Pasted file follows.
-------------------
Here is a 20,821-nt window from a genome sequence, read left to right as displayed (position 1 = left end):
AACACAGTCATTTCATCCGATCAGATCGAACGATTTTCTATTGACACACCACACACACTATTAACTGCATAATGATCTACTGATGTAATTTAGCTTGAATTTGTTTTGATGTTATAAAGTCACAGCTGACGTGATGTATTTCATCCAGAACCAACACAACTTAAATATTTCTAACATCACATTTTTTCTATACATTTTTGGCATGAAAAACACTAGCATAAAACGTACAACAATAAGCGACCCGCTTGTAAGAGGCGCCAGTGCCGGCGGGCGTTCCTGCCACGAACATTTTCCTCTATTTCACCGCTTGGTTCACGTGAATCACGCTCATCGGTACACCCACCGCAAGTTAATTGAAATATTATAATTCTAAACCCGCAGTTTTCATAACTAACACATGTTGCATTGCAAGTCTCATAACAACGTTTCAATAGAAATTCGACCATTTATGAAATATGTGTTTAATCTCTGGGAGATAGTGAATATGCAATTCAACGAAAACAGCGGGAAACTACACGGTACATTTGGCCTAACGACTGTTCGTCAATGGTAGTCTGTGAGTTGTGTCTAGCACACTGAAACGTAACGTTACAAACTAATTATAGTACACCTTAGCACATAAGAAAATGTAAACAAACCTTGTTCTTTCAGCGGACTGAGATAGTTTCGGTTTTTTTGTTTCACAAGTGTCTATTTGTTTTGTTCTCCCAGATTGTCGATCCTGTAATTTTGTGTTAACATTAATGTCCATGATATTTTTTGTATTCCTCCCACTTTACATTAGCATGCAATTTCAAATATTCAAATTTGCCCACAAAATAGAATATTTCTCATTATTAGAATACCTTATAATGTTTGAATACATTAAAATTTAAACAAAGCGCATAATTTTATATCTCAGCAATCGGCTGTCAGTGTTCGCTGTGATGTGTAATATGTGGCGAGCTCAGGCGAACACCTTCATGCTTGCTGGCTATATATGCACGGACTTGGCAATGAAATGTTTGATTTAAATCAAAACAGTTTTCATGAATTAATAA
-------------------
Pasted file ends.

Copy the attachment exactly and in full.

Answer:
Here is a 20,821-nt window from a genome sequence, read left to right as displayed (position 1 = left end):
AACACAGTCATTTCATCCGATCAGATCGAACGATTTTCTATTGACACACCACACACACTATTAACTGCATAATGATCTACTGATGTAATTTAGCTTGAATTTGTTTTGATGTTATAAAGTCACAGCTGACGTGATGTATTTCATCCAGAACCAACACAACTTAAATATTTCTAACATCACATTTTTTCTATACATTTTTGGCATGAAAAACACTAGCATAAAACGTACAACAATAAGCGACCCGCTTGTAAGAGGCGCCAGTGCCGGCGGGCGTTCCTGCCACGAACATTTTCCTCTATTTCACCGCTTGGTTCACGTGAATCACGCTCATCGGTACACCCACCGCAAGTTAATTGAAATATTATAATTCTAAACCCGCAGTTTTCATAACTAACACATGTTGCATTGCAAGTCTCATAACAACGTTTCAATAGAAATTCGACCATTTATGAAATATGTGTTTAATCTCTGGGAGATAGTGAATATGCAATTCAACGAAAACAGCGGGAAACTACACGGTACATTTGGCCTAACGACTGTTCGTCAATGGTAGTCTGTGAGTTGTGTCTAGCACACTGAAACGTAACGTTACAAACTAATTATAGTACACCTTAGCACATAAGAAAATGTAAACAAACCTTGTTCTTTCAGCGGACTGAGATAGTTTCGGTTTTTTTGTTTCACAAGTGTCTATTTGTTTTGTTCTCCCAGATTGTCGATCCTGTAATTTTGTGTTAACATTAATGTCCATGATATTTTTTGTATTCCTCCCACTTTACATTAGCATGCAATTTCAAATATTCAAATTTGCCCACAAAATAGAATATTTCTCATTATTAGAATACCTTATAATGTTTGAATACATTAAAATTTAAACAAAGCGCATAATTTTATATCTCAGCAATCGGCTGTCAGTGTTCGCTGTGATGTGTAATATGTGGCGAGCTCAGGCGAACACCTTCATGCTTGCTGGCTATATATGCACGGACTTGGCAATGAAATGTTTGATTTAAATCAAAACAGTTTTCATGAATTAATAA